Ah, Thorium won’t be the solution

Apparently it’s just too darned expensive — unless massively subsidised by the taxpayer. And I don’t notice many governments feeling flush lately.

“Without exception, [thorium reactors] have never been commercially viable, nor do any of the intended new designs even remotely seem to be viable. Like all nuclear power production they rely on extensive taxpayer subsidies; the only difference is that with thorium and other breeder reactors these are of an order of magnitude greater, which is why no government has ever continued their funding.”

China and India’s development “will persist until it experiences the ongoing major technical hurdles the rest of the nuclear club have discovered.”

In 2010 the UK’s National Nuclear Laboratory (NNL) report concluded the thorium fuel cycle “does not currently have a role to play in the UK context [and] is likely to have only a limited role internationally for some years ahead” and said, in short, the claims for thorium were ‘overstated’.

In terms of radioactive by-products, thorium reactors are “a way of multiplying the volume of radioactive waste humanity can create several times over.”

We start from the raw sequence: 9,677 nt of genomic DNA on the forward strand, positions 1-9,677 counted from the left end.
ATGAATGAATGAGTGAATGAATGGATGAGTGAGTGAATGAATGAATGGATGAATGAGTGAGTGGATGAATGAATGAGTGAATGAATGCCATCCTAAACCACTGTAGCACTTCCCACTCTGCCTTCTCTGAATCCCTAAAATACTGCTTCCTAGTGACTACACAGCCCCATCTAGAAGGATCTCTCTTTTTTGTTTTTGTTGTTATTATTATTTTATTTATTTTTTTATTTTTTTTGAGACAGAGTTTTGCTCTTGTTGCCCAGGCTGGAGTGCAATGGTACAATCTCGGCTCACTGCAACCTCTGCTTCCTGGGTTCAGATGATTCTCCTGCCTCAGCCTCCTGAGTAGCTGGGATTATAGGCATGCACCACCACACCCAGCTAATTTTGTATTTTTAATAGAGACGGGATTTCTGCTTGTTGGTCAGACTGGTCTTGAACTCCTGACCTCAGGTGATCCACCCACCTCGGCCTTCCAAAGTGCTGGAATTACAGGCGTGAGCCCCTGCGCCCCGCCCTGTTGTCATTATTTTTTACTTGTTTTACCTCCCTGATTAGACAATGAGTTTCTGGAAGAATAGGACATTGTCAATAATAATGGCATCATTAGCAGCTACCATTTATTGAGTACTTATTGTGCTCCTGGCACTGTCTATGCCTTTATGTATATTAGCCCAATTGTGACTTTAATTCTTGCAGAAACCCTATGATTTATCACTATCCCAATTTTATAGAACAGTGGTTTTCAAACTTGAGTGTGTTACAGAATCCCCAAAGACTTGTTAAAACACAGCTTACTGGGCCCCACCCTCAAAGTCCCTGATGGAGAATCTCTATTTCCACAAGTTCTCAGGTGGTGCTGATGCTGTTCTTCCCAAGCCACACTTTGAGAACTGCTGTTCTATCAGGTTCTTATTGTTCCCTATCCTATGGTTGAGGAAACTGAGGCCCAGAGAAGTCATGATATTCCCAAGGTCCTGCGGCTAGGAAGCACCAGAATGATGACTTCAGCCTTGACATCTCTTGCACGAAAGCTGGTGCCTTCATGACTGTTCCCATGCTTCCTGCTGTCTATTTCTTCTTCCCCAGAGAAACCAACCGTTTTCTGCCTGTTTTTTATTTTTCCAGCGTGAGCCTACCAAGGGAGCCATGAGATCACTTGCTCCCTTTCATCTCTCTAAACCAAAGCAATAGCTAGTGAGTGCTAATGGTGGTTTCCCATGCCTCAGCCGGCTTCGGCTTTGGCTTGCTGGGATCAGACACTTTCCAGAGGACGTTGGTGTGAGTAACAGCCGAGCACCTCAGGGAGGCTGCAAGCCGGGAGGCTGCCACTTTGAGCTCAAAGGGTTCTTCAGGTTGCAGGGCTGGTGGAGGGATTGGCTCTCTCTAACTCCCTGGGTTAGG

By-products include Uranium-232 (half life: 160,000 years), technetium-99 (half life: up to 300,000 years) and iodine-129 (half life: 15.7 million years).

Why, oh why, can’t the people who make money out of nuclear power find a way to make money out of renewable instead?

Full story here.

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One Response to Ah, Thorium won’t be the solution

  1. davidhepper says:

    This debate could rumble on for a long time yet. The latest piece “Why thorium nuclear power shouldn’t be written off” by Labour peer Bryony Worthington in the Guardian on 04 July 2011 suggests that some in the UK Parliament have not discounted Thorium.
    Article here > http://www.guardian.co.uk/environment/2011/jul/04/thorium-nuclear-power

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